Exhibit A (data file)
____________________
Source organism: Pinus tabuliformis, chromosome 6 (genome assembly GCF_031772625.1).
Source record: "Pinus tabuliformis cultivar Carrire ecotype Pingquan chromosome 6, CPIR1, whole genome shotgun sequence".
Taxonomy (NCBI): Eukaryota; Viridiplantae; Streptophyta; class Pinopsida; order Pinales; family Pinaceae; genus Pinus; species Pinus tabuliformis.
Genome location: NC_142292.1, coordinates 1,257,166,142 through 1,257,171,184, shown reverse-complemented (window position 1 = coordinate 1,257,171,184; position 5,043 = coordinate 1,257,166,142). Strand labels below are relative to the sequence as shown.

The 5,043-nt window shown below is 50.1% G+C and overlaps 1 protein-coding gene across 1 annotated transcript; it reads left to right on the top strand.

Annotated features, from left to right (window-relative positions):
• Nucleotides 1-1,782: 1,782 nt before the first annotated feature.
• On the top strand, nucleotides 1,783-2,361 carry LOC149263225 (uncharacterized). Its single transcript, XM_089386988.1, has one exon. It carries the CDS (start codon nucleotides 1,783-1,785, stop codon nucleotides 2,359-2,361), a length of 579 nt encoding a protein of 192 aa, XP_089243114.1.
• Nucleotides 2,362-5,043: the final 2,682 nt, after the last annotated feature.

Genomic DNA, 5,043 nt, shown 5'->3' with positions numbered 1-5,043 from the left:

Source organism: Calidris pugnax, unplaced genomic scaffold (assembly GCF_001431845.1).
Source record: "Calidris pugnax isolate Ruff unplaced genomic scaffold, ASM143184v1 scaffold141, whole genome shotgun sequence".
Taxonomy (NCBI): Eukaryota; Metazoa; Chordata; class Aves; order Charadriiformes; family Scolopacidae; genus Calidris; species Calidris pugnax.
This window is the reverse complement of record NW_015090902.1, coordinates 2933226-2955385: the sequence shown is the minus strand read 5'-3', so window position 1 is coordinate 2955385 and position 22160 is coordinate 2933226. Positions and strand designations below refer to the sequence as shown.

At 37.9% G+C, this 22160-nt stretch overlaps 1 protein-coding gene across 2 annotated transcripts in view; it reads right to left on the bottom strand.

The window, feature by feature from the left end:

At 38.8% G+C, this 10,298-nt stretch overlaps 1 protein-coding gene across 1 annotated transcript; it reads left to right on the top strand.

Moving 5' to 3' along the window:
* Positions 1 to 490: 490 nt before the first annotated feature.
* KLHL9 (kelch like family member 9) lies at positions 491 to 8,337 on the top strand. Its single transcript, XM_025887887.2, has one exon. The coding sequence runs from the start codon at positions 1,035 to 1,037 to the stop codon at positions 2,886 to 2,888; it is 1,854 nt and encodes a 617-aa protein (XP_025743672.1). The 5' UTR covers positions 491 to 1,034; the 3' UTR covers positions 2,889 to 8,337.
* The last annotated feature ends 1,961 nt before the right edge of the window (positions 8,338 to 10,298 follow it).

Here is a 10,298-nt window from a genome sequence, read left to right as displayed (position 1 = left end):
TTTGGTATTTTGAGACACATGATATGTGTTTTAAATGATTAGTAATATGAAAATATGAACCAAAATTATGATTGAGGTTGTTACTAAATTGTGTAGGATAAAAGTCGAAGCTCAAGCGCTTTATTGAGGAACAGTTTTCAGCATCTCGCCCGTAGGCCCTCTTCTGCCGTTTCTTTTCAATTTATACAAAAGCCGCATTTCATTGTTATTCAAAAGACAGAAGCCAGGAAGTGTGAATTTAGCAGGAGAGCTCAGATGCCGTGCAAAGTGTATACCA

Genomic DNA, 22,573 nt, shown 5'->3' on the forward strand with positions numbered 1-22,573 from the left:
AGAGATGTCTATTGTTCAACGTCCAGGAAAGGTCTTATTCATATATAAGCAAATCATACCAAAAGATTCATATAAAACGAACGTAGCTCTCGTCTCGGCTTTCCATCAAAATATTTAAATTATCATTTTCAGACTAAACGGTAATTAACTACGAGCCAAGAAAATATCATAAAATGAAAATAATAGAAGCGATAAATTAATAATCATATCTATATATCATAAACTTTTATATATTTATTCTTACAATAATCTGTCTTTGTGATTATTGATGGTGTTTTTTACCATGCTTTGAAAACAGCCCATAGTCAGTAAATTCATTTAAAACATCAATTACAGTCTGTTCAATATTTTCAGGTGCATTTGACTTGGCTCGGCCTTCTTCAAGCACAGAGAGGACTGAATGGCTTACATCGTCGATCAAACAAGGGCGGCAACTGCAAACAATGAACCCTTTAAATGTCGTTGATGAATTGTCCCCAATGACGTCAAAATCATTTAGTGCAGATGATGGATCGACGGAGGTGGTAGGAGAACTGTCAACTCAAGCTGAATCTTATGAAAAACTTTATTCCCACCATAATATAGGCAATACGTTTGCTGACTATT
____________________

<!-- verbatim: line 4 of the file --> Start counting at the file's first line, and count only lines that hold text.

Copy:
Genome location: NC_142292.1, coordinates 1,257,166,142 through 1,257,171,184, shown reverse-complemented (window position 1 = coordinate 1,257,171,184; position 5,043 = coordinate 1,257,166,142). Strand labels below are relative to the sequence as shown.